finding the dependecies of cabal packages
simonmar at microsoft.com
Mon Aug 1 07:21:19 EDT 2005
[ oops, hit send by mistake ]
On 01 August 2005 11:31, Krasimir Angelov wrote:
> Visual Haskell works quite well with hooks.
Hmm, I'm not sure it does. The hooks are only run when building the
project, not when interactively editing the source code. We can't
discover what hooks are being used, because they are embedded in the
The preXXX hooks are a one-way mechanism for obtaining the
PackageDescription: there's no way to re-inject a modified
PackageDescription. The postXXX hooks, on the other hand, are fine. As
long as you stick to postXXX hooks, then VH works fine, because the
PackageDescrption is static and in a known place.
This isn't an argument against hooks, just an observation that (a) there
are uses of hooks that work fine with an IDE, (b) there are uses of
hooks that don't, and (c) the IDE can't tell whether a package is even
using hooks, let alone whether it is using safe hooks or not. We should
at least do something about (c). Sorry for not bringing this up when
hooks were being discussed...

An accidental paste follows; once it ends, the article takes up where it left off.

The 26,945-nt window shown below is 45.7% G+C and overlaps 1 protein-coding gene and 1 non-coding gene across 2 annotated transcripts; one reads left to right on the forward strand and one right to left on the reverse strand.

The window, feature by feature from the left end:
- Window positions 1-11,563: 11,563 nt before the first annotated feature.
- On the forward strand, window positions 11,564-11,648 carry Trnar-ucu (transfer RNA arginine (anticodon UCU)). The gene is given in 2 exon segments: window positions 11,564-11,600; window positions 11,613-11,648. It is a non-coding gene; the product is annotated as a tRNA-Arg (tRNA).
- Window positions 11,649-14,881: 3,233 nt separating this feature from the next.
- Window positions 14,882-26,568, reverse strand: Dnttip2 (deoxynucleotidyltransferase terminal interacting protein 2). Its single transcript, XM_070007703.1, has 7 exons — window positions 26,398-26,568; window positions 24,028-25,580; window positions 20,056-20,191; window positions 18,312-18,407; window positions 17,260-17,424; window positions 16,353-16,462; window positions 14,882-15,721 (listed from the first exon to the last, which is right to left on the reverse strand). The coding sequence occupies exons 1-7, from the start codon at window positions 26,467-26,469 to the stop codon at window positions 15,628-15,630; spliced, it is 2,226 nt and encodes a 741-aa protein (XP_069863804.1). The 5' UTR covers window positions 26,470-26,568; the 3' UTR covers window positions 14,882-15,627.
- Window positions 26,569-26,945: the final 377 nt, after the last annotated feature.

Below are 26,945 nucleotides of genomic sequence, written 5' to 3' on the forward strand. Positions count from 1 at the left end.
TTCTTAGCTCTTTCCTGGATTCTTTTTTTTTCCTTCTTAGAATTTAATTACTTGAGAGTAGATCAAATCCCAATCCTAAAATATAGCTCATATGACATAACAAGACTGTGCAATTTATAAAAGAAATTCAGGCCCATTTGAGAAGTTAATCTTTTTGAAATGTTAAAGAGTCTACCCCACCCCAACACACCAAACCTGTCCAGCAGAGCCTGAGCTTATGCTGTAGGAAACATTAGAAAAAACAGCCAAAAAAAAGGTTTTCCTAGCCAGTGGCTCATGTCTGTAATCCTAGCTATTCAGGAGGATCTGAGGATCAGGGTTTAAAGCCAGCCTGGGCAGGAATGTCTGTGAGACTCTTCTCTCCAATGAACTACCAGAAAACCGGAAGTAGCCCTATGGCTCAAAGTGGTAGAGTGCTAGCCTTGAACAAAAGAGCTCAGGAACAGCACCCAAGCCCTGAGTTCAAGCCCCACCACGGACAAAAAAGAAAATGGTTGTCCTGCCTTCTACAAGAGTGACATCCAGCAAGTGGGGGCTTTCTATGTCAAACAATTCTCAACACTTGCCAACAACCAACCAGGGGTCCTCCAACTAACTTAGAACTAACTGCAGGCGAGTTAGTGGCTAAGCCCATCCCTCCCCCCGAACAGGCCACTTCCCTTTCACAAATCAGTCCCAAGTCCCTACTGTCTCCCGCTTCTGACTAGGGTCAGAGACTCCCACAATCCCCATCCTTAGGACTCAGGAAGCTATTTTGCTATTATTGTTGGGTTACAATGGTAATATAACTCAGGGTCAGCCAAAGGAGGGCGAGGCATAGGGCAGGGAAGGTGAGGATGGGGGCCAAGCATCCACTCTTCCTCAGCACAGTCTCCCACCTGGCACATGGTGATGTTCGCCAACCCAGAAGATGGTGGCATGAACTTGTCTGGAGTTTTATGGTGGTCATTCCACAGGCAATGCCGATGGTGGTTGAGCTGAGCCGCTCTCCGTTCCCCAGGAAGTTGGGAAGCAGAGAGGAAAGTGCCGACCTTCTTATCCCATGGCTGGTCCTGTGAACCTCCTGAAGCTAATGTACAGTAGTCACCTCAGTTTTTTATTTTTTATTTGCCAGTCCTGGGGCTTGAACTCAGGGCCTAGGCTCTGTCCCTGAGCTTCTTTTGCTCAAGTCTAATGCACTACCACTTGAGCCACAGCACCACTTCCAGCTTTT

> We are already using hooks
> in order to build Visual Haskell itself. In Visual C++ projects you
> can specify a sequence of shell commands which can be executed at
> specified point in the build process. In Visual Haskell you can use
> Cabal hooks to perform the same actions but the hooks approach is more
> The only limitation of Visual Haskell is that it can work only with
> the simple build architecture. It can be extended with the makefile
> based system but the drawback will be that we will lose the project
> editing features, interactive type checking and all other advanced
> features. The situation is the same with the Makefile based Visual C++
> projects. Visual C++ provides only basic support for Makefiles.
> On 8/1/05, Simon Marlow <simonmar at microsoft.com> wrote:
>> On 29 July 2005 21:18, Duncan Coutts wrote:
>>> However an IDE wants even more. It wants to be able to rebuild
>>> individual files quickly (so dependency tracking is required and
>>> linear build scripts are out). It will want to provide a GUI
>>> interface for changing build system parameters (which means that the
>>> build system has to be declarative, not scripted). And no doubt
>>> there are other things too.
>>> The point is that fulfilling these requirements might be possible
>>> for some imagined future version of the "simple" build system,
>>> however if the Cabal interface is extended to stipulate these same
>>> features then it would exclude most other build system
>> My feeling is that the requirements for incremental building should
>> be part of the simple build system.
>> It's not quite true now, because we allow arbitrary hooks into the
>> simple build system. So tools like Visual Haskell only work
>> properly if you don't use hooks. This is one reason why being more
>> explicit about whether a package uses hooks or not would be useful.
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